“Secondly, we were promised money in this budget for the Central California InterConnect,” Patterson said. “Putting an interconnect between the federal Central Valley Project (CVP), best illustrated by the Kings River and San Joaquin River Watersheds in the Central Valley, and the state’s California State Water Project (SWP), exemplified by the San Luis Reservoir system, is critically important. We need to connect those projects so we have water conveyance alternatives to improve water reliability and to save us from the kinds of hard decisions that we’ve had to reach now—to starve a portion of the Valley. Because we can’t get water between the two systems, the situation is real and dire.”
“The governor promised those of us who negotiated the bond the budget would include appropriations for the InterConnect,” Patterson reported. There is no such thing. It doesn’t exist, and it didn’t show up in this budget. The governor didn’t come through on his promises.”
“I have tried repeatedly to talk with the water bureaucracies—appointees of the governor—and ask how I could help them understand the importance of giving us back the water,” Patterson commented. “For example, the water behind Shasta Dam right now has been paid for and banked by our farmers. I’ve asked repeatedly, ‘Why can’t we get the InterConnect funded? You promised us that you would do that.’ I’ve asked, ‘What is it going to take for you to understand the importance of storage in the San Joaquin River Watershed?’ It’s like talking to a wall; I get no answer.”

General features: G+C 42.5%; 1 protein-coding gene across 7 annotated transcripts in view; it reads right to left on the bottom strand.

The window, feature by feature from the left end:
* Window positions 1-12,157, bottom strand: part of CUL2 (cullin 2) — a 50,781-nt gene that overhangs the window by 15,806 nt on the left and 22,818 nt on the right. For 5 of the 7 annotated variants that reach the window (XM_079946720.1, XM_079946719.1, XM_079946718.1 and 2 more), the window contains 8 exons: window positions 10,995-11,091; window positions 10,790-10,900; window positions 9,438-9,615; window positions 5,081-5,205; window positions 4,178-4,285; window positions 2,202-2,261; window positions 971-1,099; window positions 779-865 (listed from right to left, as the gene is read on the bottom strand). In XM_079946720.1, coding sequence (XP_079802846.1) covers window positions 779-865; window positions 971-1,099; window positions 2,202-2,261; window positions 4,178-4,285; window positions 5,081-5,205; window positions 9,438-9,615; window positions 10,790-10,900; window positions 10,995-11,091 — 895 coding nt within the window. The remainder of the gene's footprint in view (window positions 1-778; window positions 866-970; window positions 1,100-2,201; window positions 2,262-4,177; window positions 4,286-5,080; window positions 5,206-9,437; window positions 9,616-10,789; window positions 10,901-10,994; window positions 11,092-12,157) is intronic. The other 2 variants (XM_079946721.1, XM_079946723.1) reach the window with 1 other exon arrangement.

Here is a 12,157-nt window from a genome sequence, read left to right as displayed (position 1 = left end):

“So, I have had to come to the conclusion that we’re being misled, and it’s on purpose,” he said. “I just don’t believe this governor anymore. That’s a sad conclusion to have to come to, but I think we are seeing a ‘behind-the-scenes hand of power’ called the NRDC, that runs the governor’s office and the state legislature.
When asked what concerned citizens can do, Patterson answered, “Today we heard a lot of passion. I think we need to turn that passion into significant efforts, politically and organizationally. We have to make a real nuisance of ourselves to the governor and to the legislature until they pay attention to us. I have learned in public life, as mayor and now in the legislature, that those people who stand up and are persistent and persuasive get heard. We have got to continue to step up in ever-increasing numbers and be heard.”
“We also have win some elections,” he emphasized. “We are under a one party-dictatorial rule right now. And I would be saying this even if Republicans were the party in rule. Our founders believed there should be separated powers in government and people in office from all walks of life. These kinds of checks and balances get us to good policy for most people, most of the time.”
“You can’t do that in a dictatorship,” Patterson explained, “and that’s really what we have—one party that has all the levels of power and is using them all against us in Central California. And we’re seeing the result of it.”
Patterson tells other members of the legislature on the committees he serves, “You are literally putting a bait fish that striped bass are eating, ahead of the lives and the wellbeing of people and their property, and you’re blaming us for it. The reality is you’re making a drought that is bad into a drought that is a nightmare.”
“If this were to be compared, for example, to a forest fire,” Patterson conjectured, “and the firefighters were told by the governor, ‘Stop trying to save lives and stop trying to save property; go make sure you save that tree over there because there’s a spotted owl in it,’ people would very quickly tell the governor where to go and what to do.”